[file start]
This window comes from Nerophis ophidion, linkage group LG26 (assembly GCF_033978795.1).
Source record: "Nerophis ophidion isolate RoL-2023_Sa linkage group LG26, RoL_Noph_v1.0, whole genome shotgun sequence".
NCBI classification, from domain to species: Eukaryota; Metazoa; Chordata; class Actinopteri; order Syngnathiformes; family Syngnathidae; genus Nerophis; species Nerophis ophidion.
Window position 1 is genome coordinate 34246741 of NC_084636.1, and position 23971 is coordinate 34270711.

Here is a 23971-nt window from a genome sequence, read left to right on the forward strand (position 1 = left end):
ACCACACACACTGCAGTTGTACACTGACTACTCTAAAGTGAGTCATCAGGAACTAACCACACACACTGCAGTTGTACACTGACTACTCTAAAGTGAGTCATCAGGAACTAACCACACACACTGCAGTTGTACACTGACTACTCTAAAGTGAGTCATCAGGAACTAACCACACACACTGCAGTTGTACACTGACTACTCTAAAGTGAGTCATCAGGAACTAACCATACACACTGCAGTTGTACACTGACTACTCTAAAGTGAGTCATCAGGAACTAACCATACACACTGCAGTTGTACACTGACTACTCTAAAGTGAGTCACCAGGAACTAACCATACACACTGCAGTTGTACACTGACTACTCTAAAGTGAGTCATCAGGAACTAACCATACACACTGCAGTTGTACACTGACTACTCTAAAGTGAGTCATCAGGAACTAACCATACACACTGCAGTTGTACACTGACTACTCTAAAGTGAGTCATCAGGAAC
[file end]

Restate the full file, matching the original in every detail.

This window comes from Nerophis ophidion, linkage group LG26 (assembly GCF_033978795.1).
Source record: "Nerophis ophidion isolate RoL-2023_Sa linkage group LG26, RoL_Noph_v1.0, whole genome shotgun sequence".
NCBI classification, from domain to species: Eukaryota; Metazoa; Chordata; class Actinopteri; order Syngnathiformes; family Syngnathidae; genus Nerophis; species Nerophis ophidion.
Window position 1 is genome coordinate 34246741 of NC_084636.1, and position 23971 is coordinate 34270711.

Here is a 23971-nt window from a genome sequence, read left to right on the forward strand (position 1 = left end):
ACCACACACACTGCAGTTGTACACTGACTACTCTAAAGTGAGTCATCAGGAACTAACCACACACACTGCAGTTGTACACTGACTACTCTAAAGTGAGTCATCAGGAACTAACCACACACACTGCAGTTGTACACTGACTACTCTAAAGTGAGTCATCAGGAACTAACCACACACACTGCAGTTGTACACTGACTACTCTAAAGTGAGTCATCAGGAACTAACCATACACACTGCAGTTGTACACTGACTACTCTAAAGTGAGTCATCAGGAACTAACCATACACACTGCAGTTGTACACTGACTACTCTAAAGTGAGTCACCAGGAACTAACCATACACACTGCAGTTGTACACTGACTACTCTAAAGTGAGTCATCAGGAACTAACCATACACACTGCAGTTGTACACTGACTACTCTAAAGTGAGTCATCAGGAACTAACCATACACACTGCAGTTGTACACTGACTACTCTAAAGTGAGTCATCAGGAAC